Firstsibling476x290When parents ask me about how do they make it easier for their child to adapt to a new baby; there are two things that they can work on.  First is before the new baby arrives and the second is after once your baby is at home.  Both require different strategies to help your first child to cope, and like the new baby.

Lets just pause and think about this whole process from a different point of view, your child’s.  You tell them that you are having a new baby and expect them to be excited as is everyone else.  What you are telling them is that, we have enjoyed having you so much, its been so much fun that we have decided to have another one.  Now just imagine your spouse saying the same thing to you.  You’ve been such a good wife, I’ve decided to get another one! Then on top of that you’re expected to share all your clothes, your toys, and that new baby takes up a lot of your mother’s time, time which you used to have!

I like to suggest that thinking this way for a few minutes helps you to understand the feelings that your first born may struggle with and how their world may have changed forever!

Here’s just a few strategies that help ease into a new life.  Before the baby arrives, be sure to explain to your child what having a baby in the house means, show them the photos and video of when they where a baby if you can.  Explain how daily life was.  Get them involved – involve them in helping to set out the clothes in the baby’s room, arrange the nappies, talk to them about how they can help you out, pass you the nappy, wipes, etc.  Find a role for them to do and how to help with the baby.  This creates bonding.  Be sure to do this afterwards.  You bond by doing and caring for others.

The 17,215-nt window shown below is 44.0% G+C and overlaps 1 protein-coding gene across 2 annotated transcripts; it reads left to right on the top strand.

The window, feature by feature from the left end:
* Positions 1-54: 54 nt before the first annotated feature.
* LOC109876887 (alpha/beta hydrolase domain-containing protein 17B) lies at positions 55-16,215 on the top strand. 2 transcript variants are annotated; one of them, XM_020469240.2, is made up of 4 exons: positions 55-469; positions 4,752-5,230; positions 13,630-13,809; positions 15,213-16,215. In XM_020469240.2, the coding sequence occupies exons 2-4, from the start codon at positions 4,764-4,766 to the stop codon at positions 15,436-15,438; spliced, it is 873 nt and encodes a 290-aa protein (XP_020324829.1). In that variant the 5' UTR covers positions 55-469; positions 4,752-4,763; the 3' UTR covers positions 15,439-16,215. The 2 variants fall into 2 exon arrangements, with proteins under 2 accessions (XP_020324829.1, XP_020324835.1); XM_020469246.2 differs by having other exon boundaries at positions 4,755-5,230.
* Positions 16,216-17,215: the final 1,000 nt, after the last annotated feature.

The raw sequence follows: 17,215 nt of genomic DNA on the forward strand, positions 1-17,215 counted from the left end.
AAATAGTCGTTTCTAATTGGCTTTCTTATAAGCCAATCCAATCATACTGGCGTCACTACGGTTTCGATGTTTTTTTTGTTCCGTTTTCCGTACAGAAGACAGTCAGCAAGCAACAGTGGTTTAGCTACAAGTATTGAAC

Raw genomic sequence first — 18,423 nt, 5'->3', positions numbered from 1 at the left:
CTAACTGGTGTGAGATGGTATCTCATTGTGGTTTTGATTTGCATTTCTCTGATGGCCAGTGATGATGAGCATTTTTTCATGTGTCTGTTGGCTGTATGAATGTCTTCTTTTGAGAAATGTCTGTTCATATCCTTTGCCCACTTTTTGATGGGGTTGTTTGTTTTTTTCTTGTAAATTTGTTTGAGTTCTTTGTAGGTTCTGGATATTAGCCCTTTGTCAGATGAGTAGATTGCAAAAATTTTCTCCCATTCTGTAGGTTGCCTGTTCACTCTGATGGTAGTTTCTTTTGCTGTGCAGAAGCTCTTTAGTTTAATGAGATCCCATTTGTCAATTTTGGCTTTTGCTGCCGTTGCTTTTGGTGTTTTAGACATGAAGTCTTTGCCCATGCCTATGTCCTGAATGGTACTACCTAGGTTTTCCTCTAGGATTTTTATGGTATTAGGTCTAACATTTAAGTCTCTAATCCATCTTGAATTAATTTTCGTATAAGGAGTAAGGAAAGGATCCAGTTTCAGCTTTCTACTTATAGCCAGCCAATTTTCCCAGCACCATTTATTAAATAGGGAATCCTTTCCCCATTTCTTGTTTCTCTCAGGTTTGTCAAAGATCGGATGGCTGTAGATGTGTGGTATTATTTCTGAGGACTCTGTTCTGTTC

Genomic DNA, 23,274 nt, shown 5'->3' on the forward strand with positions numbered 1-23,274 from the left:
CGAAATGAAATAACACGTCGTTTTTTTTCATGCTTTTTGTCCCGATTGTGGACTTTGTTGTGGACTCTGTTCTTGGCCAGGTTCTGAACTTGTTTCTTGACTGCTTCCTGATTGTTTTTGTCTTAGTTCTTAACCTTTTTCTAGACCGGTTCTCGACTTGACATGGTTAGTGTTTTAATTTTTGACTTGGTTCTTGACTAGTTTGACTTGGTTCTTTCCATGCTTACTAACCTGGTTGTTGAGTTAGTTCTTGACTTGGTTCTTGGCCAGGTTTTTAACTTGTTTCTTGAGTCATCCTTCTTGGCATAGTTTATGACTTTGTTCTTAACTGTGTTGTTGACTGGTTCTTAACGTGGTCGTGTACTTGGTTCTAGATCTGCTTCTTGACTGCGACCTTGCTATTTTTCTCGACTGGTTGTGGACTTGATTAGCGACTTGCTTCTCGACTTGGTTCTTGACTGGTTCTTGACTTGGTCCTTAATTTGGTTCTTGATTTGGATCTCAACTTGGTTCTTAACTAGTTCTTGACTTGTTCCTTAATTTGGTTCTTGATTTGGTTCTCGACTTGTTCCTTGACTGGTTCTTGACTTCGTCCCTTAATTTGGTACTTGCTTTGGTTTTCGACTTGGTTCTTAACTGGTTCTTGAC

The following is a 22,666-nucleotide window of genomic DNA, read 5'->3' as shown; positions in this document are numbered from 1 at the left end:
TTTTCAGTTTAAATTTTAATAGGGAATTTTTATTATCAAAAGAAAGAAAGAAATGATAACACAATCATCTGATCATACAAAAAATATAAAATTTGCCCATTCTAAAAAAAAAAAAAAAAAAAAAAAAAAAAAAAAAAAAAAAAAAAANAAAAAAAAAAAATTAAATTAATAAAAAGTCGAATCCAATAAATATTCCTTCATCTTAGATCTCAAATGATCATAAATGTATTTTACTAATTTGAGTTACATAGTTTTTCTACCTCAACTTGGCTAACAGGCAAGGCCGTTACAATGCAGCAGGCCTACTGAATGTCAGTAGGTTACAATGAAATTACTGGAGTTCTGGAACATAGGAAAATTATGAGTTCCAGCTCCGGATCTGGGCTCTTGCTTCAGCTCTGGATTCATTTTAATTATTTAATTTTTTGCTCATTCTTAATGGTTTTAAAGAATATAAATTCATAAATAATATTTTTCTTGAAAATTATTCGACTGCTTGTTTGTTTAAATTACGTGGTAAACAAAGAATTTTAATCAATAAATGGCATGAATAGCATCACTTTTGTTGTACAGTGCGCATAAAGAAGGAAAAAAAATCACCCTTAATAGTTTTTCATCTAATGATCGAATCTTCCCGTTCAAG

Next and most importantly, teach your older child to wait by not jumping to their every request as this will be almost impossible once the baby has arrived.  Teach them to be as independent as possible so they are not waiting for you to get them a drink or breakfast.

Talk about their feelings rather than brush them aside, talk and say you understand how they feel and that sometimes they don’t like the baby and wish things were back to just them.  Most parents don’t air these feelings as they want them to disappear but by not talking about it they just bubble away under the surface.  By acknowledging them they feel understood and the feelings start to fade away. These are just a few strategies to get you started.

If you have further inquires or are in a situation with a toddler not responding well to your new little arrival; please contact us at info@babysmiles.com.au or call 07 47 24 2600 and make a in office/skype/facetime/phone or email appointment.

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